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Old 05-26-2009, 03:55 PM   #1
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Registered: May 2009
Distribution: Fedora
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bash string matching


Hi,

I've recently added a new mail filter (bash script) to my server. Now I know this sort of thing should be taboo but I just copied and pasted the script not really understanding what it does or at least the language (bash) its written in. I've done some searching on the net to further my understanding of bash and have learned quite a bit. However, I don't understand what this comma is for:

# Are there more than $SPAMLIMIT stars in X-Spam-Level header? :
if $EGREP -q "^X-Spam-Level: \*{$SPAMLIMIT,}" < /var/tempfs/out.$$
then
# Option 1: Move high scoring messages to sideline dir so
# a human can look at them later:
# mv out.$$ $SIDELINE_DIR/`date +%Y-%m-%d_%R`-$$
# mv /var/tempfs/out.$$ /home/spam_drop/`date +%Y-%m-%d_%R`-$$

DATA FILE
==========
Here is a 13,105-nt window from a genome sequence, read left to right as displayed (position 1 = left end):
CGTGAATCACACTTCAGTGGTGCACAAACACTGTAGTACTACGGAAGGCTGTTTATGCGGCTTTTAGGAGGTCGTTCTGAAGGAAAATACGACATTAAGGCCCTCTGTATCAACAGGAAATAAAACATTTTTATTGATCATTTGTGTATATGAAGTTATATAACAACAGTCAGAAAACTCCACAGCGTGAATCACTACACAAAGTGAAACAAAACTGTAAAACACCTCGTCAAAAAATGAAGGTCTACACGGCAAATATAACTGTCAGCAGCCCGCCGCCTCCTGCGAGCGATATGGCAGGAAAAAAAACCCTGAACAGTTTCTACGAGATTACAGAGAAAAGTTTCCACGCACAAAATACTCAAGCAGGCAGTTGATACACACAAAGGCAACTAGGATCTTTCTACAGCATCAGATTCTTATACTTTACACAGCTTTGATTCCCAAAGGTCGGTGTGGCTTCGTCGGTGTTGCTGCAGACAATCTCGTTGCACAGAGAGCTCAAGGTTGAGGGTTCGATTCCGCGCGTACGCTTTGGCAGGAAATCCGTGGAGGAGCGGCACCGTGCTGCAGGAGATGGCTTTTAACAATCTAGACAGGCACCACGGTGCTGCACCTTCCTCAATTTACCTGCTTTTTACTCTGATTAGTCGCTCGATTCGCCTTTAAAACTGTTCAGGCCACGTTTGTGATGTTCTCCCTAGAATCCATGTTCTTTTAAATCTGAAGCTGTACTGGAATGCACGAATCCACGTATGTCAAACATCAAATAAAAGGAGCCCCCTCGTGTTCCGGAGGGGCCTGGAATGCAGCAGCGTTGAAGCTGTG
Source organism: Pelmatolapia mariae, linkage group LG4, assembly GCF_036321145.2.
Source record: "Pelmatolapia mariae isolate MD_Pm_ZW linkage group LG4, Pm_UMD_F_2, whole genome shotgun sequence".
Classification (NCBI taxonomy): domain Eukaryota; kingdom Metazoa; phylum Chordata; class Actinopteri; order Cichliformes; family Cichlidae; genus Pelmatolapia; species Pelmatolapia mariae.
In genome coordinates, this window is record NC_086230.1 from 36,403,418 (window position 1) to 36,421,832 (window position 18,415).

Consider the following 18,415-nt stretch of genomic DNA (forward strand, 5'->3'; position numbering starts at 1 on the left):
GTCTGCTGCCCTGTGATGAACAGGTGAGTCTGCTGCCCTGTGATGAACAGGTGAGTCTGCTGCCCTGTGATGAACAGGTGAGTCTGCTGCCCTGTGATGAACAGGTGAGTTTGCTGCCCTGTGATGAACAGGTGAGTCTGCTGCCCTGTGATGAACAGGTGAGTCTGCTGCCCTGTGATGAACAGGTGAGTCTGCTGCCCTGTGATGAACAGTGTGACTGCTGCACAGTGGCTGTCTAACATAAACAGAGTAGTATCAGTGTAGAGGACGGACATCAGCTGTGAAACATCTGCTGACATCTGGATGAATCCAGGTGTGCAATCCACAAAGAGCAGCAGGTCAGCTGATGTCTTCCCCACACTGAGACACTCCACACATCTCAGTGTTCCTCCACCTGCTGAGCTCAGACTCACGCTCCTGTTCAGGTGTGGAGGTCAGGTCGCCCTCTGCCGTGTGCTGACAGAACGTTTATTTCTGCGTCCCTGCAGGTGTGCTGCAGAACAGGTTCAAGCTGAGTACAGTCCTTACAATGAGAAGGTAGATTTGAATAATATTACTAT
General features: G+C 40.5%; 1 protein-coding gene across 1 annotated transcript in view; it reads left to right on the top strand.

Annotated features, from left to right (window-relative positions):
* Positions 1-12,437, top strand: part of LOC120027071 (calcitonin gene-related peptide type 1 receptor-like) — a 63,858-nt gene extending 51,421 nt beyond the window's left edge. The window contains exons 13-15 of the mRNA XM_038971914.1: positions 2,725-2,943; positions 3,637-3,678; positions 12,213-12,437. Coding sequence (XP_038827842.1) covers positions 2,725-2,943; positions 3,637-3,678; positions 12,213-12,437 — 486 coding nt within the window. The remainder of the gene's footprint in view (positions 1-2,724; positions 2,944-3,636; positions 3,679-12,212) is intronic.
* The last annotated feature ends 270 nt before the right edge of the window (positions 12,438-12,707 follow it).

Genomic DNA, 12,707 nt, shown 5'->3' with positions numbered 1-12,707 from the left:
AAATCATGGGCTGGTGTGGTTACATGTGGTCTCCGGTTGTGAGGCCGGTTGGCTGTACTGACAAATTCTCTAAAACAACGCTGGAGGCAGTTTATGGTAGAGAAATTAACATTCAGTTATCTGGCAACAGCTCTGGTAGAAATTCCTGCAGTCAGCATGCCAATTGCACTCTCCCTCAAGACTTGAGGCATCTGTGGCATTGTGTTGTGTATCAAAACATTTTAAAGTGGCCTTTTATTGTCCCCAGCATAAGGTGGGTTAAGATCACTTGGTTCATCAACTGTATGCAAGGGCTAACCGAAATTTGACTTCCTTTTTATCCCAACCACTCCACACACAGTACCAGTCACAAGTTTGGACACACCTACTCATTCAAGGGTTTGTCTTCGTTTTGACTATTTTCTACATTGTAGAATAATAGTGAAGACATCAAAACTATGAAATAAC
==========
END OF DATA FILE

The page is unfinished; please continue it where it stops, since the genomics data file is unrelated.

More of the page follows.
# Option 2: Divert to an alternate e-mail address:
# $SENDMAIL spamguy@localhost < /var/tempfs/out.$$

# Option 3: Delete the message
rm -f /var/tempfs/out.$$
elif $EGREP -q "^X-Spam-Level: \*{$SPAMLOW,}" < /var/tempfs/out.$$
then
# Low score
mv /var/tempfs/out.$$ /home/spam_drop/`date +%Y-%m-%d_%R`-$$
else
$SENDMAIL "$@" < /var/tempfs/out.$$
fi
...


In the line "if $EGREP -q "^X-Spam-Level: \*{$SPAMLIMIT,}" < /var/tempfs/out.$$".

Thanks in advance!
 
Old 05-26-2009, 06:50 PM   #2
Kenhelm
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Location: N. W. England
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In the extended regular expressions used by egrep
{n,}
matches n or more of the preceding item.

So if the variable $SPAMLIMIT contains an integer
\*{$SPAMLIMIT,}
will match a string of literal * at least $SPAMLIMIT long.

e.g.
\*{4,} matches ***** but does not match ***

http://linux.die.net/man/1/egrep
 
Old 05-26-2009, 07:27 PM   #3
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Thanks! I should have been looking for egrep syntax. I'm such a noob.
 
  


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